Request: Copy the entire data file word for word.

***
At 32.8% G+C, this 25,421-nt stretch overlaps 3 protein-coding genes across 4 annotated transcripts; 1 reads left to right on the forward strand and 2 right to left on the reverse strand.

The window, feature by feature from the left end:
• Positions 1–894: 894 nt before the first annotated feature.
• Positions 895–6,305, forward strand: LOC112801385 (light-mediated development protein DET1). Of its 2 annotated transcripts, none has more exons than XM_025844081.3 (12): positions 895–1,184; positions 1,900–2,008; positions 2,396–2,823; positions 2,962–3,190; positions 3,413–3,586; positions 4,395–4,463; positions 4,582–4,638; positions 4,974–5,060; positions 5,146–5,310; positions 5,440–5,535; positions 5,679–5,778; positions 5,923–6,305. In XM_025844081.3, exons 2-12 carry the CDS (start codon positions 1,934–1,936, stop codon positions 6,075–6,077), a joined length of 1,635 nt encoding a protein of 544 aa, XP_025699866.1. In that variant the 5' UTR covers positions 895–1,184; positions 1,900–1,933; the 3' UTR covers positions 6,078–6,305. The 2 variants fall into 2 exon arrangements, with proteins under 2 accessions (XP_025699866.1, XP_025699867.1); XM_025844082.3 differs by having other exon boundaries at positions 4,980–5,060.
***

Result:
At 32.8% G+C, this 25,421-nt stretch overlaps 3 protein-coding genes across 4 annotated transcripts; 1 reads left to right on the forward strand and 2 right to left on the reverse strand.

The window, feature by feature from the left end:
• Positions 1–894: 894 nt before the first annotated feature.
• Positions 895–6,305, forward strand: LOC112801385 (light-mediated development protein DET1). Of its 2 annotated transcripts, none has more exons than XM_025844081.3 (12): positions 895–1,184; positions 1,900–2,008; positions 2,396–2,823; positions 2,962–3,190; positions 3,413–3,586; positions 4,395–4,463; positions 4,582–4,638; positions 4,974–5,060; positions 5,146–5,310; positions 5,440–5,535; positions 5,679–5,778; positions 5,923–6,305. In XM_025844081.3, exons 2-12 carry the CDS (start codon positions 1,934–1,936, stop codon positions 6,075–6,077), a joined length of 1,635 nt encoding a protein of 544 aa, XP_025699866.1. In that variant the 5' UTR covers positions 895–1,184; positions 1,900–1,933; the 3' UTR covers positions 6,078–6,305. The 2 variants fall into 2 exon arrangements, with proteins under 2 accessions (XP_025699866.1, XP_025699867.1); XM_025844082.3 differs by having other exon boundaries at positions 4,980–5,060.